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What is Your Favorite Key Signature?


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Author Topic: What is Your Favorite Key Signature?  (Read 2052 times)
kyjo
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« Reply #15 on: January 16, 2013, 12:34:41 am »

And Lyapunov: Piano Concerto No. 1.

How could I forget this one? Lyapunov's PCs are some of my favorites! Thanks for reminding me of it, Jim Smiley
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David Carter
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« Reply #16 on: January 16, 2013, 08:34:40 am »

I'm very keen on Bb major because Bb0 (or the note a semitone above the lowest note on the piano) is a most rude note on my tuba.
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Gauk
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« Reply #17 on: April 03, 2013, 08:31:30 am »

E-flat minor, like B-flat minor and D-flat major, is another key favored almost exclusively by the Russian composers ...

Curious, that. I like these "dramatic" keys myself, though I could not say I had one favourite any more than I could say I had one favourite colour.
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autoharp
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« Reply #18 on: April 05, 2013, 10:11:27 am »

E-major is inherently out of tune and unstable, especially on the piano.
Excuse me?  Due to equal temperament, E Major is just as stable and in tune as any other key, especially on the piano!

Only true in theory, Jim. How many really good piano tuners do you know?
Do you really find all 5ths on a piano identical?
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JimL
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« Reply #19 on: April 05, 2013, 04:10:32 pm »

E-major is inherently out of tune and unstable, especially on the piano.
Excuse me?  Due to equal temperament, E Major is just as stable and in tune as any other key, especially on the piano!

Only true in theory, Jim. How many really good piano tuners do you know?
Do you really find all 5ths on a piano identical?
You answered your own question.  If the piano is tuned properly, by a trained professional, then all the notes will be equally "in tune" and all the 5th will be identical.  It goes without saying that this doesn't apply if you have a bad piano tuner.  Grin
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Neil McGowan
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« Reply #20 on: April 05, 2013, 07:11:29 pm »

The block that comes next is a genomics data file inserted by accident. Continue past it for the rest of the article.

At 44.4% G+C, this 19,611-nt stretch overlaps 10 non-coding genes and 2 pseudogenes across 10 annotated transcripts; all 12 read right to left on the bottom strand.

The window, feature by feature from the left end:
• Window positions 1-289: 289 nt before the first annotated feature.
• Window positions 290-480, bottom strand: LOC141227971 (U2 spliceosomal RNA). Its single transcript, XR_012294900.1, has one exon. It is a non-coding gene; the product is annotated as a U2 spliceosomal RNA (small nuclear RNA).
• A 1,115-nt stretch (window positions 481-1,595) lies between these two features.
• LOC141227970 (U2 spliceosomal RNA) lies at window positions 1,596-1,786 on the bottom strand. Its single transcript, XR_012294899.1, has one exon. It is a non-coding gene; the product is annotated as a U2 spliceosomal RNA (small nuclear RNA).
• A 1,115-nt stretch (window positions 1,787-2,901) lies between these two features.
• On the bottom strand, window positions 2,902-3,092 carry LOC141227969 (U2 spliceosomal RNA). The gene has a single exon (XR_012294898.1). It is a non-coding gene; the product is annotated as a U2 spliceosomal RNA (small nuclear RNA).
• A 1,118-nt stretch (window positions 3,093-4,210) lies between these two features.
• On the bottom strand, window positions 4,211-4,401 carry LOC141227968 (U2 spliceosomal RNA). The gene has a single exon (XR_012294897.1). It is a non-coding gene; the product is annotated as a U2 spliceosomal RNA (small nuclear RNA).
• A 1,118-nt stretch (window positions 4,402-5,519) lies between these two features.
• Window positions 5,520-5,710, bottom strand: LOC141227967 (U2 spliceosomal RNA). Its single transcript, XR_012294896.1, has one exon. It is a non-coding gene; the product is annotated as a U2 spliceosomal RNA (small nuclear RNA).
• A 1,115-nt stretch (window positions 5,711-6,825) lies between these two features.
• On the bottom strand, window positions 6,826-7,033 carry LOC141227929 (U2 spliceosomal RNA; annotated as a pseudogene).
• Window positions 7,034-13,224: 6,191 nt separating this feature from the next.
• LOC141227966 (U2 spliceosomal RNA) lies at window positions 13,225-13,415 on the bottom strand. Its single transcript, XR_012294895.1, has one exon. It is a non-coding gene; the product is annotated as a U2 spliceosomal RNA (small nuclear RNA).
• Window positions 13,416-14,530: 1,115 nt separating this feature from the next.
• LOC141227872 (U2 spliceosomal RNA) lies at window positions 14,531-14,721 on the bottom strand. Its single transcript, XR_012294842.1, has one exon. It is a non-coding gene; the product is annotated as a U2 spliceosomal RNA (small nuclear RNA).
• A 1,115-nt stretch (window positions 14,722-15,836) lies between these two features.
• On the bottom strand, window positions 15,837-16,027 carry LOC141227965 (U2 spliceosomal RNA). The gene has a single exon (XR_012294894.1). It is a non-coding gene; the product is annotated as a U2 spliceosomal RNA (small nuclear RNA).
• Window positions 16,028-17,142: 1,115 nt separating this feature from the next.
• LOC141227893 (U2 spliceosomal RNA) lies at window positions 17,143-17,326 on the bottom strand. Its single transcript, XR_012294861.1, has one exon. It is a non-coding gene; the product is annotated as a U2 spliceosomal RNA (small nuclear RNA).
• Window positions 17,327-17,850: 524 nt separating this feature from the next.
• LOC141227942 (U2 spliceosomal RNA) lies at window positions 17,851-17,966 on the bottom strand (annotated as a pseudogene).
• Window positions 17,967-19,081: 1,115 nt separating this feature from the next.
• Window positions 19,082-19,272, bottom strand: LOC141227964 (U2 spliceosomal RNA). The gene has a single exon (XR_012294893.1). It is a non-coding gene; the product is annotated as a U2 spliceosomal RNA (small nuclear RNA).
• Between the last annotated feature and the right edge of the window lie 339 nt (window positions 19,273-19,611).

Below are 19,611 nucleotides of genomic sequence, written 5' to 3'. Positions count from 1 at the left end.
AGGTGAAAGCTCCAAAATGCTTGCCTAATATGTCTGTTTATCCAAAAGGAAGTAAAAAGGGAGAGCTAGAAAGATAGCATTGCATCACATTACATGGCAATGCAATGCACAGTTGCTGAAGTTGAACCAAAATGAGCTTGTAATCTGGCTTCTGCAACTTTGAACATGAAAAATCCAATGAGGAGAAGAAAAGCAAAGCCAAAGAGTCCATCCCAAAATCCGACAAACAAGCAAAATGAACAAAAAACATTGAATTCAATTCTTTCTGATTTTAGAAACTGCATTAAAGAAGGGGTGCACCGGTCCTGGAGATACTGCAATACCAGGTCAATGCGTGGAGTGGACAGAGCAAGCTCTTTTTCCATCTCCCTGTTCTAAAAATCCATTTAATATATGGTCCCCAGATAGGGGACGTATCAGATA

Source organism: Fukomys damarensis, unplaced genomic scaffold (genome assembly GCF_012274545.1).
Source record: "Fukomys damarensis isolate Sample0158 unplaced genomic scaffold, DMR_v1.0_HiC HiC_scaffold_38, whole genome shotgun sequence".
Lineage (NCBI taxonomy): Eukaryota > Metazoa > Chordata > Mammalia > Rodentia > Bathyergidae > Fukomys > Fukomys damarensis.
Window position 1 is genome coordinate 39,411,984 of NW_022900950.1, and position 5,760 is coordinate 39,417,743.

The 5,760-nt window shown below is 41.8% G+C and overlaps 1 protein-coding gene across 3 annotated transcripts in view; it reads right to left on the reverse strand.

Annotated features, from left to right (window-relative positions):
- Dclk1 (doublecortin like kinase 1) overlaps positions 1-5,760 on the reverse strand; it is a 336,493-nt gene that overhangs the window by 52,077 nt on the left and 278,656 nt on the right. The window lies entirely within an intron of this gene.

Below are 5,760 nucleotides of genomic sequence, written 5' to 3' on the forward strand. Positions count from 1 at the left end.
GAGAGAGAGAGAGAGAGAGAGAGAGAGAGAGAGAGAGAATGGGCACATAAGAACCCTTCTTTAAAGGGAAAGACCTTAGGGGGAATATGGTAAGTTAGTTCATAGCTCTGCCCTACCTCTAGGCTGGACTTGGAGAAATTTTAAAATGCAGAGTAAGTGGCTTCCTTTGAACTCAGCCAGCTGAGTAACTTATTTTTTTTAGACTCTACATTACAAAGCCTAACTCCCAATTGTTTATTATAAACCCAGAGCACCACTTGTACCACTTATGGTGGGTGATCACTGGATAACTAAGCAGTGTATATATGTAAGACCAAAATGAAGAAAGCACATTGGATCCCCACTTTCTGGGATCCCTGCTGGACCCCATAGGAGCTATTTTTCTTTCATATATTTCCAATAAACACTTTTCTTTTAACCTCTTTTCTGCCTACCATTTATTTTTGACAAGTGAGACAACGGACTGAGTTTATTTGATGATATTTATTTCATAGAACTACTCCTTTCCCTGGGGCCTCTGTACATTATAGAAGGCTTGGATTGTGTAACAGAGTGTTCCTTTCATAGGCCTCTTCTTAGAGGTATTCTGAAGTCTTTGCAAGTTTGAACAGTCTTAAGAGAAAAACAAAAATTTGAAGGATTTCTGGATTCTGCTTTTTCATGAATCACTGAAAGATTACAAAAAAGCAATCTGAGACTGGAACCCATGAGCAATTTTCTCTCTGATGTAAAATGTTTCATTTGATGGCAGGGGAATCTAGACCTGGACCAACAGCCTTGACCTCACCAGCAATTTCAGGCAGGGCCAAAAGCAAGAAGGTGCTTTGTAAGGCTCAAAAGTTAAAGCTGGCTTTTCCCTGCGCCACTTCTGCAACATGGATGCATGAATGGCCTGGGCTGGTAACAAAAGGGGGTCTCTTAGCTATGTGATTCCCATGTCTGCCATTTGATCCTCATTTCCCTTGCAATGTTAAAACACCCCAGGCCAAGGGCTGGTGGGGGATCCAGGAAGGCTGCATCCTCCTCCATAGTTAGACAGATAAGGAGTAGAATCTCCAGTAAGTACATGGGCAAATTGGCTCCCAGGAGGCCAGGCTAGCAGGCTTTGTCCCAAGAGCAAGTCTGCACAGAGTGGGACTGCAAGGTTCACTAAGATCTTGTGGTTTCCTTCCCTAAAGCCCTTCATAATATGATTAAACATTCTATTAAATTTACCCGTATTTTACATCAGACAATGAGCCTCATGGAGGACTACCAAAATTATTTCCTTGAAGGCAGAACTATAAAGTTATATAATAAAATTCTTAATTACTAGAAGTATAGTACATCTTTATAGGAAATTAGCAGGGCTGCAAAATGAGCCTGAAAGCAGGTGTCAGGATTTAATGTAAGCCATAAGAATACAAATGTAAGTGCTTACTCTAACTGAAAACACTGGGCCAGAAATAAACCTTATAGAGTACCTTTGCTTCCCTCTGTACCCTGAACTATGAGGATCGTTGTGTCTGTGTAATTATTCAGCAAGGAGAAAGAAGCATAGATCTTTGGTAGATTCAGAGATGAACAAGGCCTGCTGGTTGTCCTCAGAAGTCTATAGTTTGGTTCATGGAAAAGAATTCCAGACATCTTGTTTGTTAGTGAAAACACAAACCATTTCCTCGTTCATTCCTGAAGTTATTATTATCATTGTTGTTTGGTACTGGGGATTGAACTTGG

If the piano is tuned properly, by a trained professional, then all the notes will be equally "in tune" and all the 5th will be identical.  It goes without saying that this doesn't apply if you have a bad piano tuner.  Grin

But there is no such thing as one single equal temperament.  There are many different permutations.

12-TET is favoured by some tuners, but the results can be quite unsuccessful with thirds (see above)
There is some more information about 12-TET, and the reasons & places it goes wrong on pianos, here on WikiPedia.  Some of this stuff is specific to pianos and their mechanisms. There is a detailed listing of the mathematically 'correct' frequencies of all 88 notes of a concert grand, but in reality - explanation given there too - these are not always the best choice. So when you ask for 12-TET, in 95% of cases you're still not getting it, but the tuner's corrected version of it instead.

31-TET is used by many professional tuners these days. It tempers the fifths, in order to get the thirds in closer.

There is also 41-TET, which is a decent compromise, but there are still some ropey fifths. The tuners at the Moscow Conservatoire use 41-TET, unless given other instructions, for example. 53-TET is the closest usual tuning to strict Pythagorean, but it drives people bonkers. It's used in Turkish music, though.

Some performers of atonal music go for 72-TET, which is a correcter "mathematical" squeezing. But I don't know any tuners who will put this tuning onto an instrument that is intended for general use - and in fact many would baulk at it entirely.

It's worth remembering that 'just temperament' is not the same as 'equal temperament'. It's also worth remembering that the words 'temper' and 'tamper' have the same root Smiley
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Maestro267
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« Reply #21 on: September 27, 2015, 05:01:08 pm »

I'm a big fan of B minor. A lot of my favourite music I have later found out is in that key. Tchaikovsky used in for two of his symphonies, including his longest, Manfred. It also features prominently in Swan Lake. Other great works in the key include Shostakovich's 6th Symphony, Gliére's 3rd (Il'ya Muromets) and Paderewski's only symphony (Polonia), the latter two of these are both epic works of over 70 minutes' duration.
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ahinton
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« Reply #22 on: September 27, 2015, 07:45:47 pm »

I don't have one. Should I?
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oldfezzi
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« Reply #23 on: September 27, 2015, 07:48:21 pm »

Eb
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autoharp
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« Reply #24 on: September 28, 2015, 08:43:39 pm »

I don't have one. Should I?

As a man who knows his piano music, it wouldn't be C major, would it?

G# minor?
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